Chile gets back on its feet

After a slow start, it sounds like things are improving in Chile. I was struck, reading this report in the Ties, that DHL actually has a “director of humanitarian affairs” – that’s sort of neat.

Some disaster veterans say Chile’s disaster response has been remarkable, largely avoiding bureaucratic infighting and quickly patching up the international airport and main north-south highway to keep aid flowing.

”Could FEMA have done that?” said Chris Weeks, director of humanitarian affairs for the DHL delivery company, referring to the U.S. government’s disaster agency.

Weeks, the leader of a group of DHL volunteers who organize airport aid deliveries in major disasters worldwide, said, ”These Chileans are such can-do people. … I’ve seen damaged bridges with big metal slabs covering the gaps. If that were the States they would close the bridges for two months while structural engineers figured out if you could cross.”

Chileans also are helping themselves: Complementing Chile’s intensive military aid, volunteers have appeared all over to deliver clothes and food, and a national telethon collected $58 million Saturday — twice what organizers hoped for.


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4 responses to “Chile gets back on its feet

  1. Walt

    Dude –
    It’s Sunday. Who eats chili on a Sunday? I have two words to say. Lasagna.
    Your Pal,

  2. foobar

    Chile is a very prosperous country. They need no outside aid to assist their recovery efforts. Power to them.

  3. anon

    Shows what can happen when a country isn’t riddled with trial lawyers.

    And the ignorance of Chile in this country is breathtaking. Most people seem to associate South America and Spanish speaking with poor and destitute.

    The government representatives I heard after the quake seemed exasperated with having to explain that they didn’t need foreign aid.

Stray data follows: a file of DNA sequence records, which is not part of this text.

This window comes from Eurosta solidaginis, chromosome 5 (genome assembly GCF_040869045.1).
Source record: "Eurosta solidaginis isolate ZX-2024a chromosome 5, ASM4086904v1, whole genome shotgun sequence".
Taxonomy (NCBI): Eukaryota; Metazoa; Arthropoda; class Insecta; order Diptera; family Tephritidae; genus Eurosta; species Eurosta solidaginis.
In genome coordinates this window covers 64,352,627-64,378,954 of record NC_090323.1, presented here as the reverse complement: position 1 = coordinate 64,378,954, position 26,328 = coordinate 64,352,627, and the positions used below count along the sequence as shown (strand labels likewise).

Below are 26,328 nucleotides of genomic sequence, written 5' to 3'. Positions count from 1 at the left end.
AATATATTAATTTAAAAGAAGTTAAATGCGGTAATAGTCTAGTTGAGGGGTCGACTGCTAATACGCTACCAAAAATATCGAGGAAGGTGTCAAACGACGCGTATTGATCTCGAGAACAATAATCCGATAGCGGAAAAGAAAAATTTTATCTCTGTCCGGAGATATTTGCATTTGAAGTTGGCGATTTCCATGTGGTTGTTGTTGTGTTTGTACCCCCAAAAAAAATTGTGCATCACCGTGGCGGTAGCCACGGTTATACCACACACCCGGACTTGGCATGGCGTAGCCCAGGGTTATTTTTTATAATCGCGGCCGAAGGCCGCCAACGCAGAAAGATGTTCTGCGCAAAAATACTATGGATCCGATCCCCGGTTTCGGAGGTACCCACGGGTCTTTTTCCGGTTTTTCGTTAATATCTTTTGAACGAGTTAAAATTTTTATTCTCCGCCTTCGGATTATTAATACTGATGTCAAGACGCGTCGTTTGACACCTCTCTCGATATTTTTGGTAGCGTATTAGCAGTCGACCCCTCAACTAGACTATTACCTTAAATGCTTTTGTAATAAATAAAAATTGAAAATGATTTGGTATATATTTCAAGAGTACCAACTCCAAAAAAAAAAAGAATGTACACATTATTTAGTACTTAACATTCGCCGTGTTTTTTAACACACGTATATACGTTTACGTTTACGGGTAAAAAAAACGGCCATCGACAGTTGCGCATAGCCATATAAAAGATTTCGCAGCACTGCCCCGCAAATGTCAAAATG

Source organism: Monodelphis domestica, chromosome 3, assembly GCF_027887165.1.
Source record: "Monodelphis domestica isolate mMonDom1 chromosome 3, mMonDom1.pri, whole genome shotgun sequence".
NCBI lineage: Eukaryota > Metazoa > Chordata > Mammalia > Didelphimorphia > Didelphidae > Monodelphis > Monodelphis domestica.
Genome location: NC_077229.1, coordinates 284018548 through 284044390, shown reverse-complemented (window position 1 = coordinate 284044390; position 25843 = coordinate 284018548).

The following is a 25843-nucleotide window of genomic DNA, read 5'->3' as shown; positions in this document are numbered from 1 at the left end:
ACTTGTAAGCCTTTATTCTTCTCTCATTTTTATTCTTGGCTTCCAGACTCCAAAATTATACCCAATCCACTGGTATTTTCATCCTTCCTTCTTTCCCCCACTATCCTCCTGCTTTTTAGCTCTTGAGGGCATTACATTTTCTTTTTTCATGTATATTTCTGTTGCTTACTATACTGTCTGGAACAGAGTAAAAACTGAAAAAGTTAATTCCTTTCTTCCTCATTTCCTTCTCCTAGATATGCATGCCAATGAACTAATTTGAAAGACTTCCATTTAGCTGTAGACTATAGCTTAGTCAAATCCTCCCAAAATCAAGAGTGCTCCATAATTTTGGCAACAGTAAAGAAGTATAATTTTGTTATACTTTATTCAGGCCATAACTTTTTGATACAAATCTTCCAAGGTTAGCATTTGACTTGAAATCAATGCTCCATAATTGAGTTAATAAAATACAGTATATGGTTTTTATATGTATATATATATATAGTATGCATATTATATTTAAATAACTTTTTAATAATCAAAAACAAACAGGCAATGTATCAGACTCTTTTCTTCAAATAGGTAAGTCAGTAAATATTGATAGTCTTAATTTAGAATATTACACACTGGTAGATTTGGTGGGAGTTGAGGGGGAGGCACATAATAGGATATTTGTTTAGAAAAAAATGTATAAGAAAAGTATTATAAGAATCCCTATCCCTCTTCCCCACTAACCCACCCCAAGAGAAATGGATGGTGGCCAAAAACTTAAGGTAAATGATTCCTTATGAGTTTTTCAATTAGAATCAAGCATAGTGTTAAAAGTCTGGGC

4. Island Surveyor

    Chile quake moves city more than 10 feet
    March 9, 2010 3:57 a.m. EST

    (CNN) — The magnitude-8.8 earthquake that rocked the west coast of Chile last month was violent enough to move the city of Concepcion at least 10 feet to the west and the capital, Santiago, about 11 inches to the west-southwest, researchers said.
    The quake also shifted other parts of South America, as far apart as the Falkland Islands and Fortaleza, Brazil.
    The results were reached via global positioning satellite measurements taken before and after the February 27 quake by teams from Ohio State University, the University of Hawaii, the University of Memphis and the California Institute of Technology, as well as agencies across South America.
    NASA scientists have already credited the quake with shifting the Earth’s axis enough to create shorter days. The change is negligible, but still worth noting: Each day should be 1.26 microseconds shorter, according to preliminary calculations. A microsecond is one-millionth of a second.
    A large quake — like the one that hit Chile’s Maule region — shifts massive amounts of rock and alters the distribution of mass on the planet.
    When that distribution changes, it changes the rate at which the planet rotates. And the rotation rate determines the length of a day.
    “Any worldly event that involves the movement of mass affects the Earth’s rotation,” Benjamin Fong Chao, of NASA’s Goddard Space Flight Center in Greenbelt, Maryland, said while explaining the phenomenon in 2005.
    Despite the tragedy of the earthquake, which killed hundreds of Chileans, scientists see opportunities to gain valuable information in the aftermath.
    “The Maule earthquake will arguably become one of the, if not the most important, great earthquakes yet studied,” said Ben Brooks of the School of Ocean and Earth Science and Technology at the University of Hawaii.
    “We now have modern, precise instruments to evaluate this event.”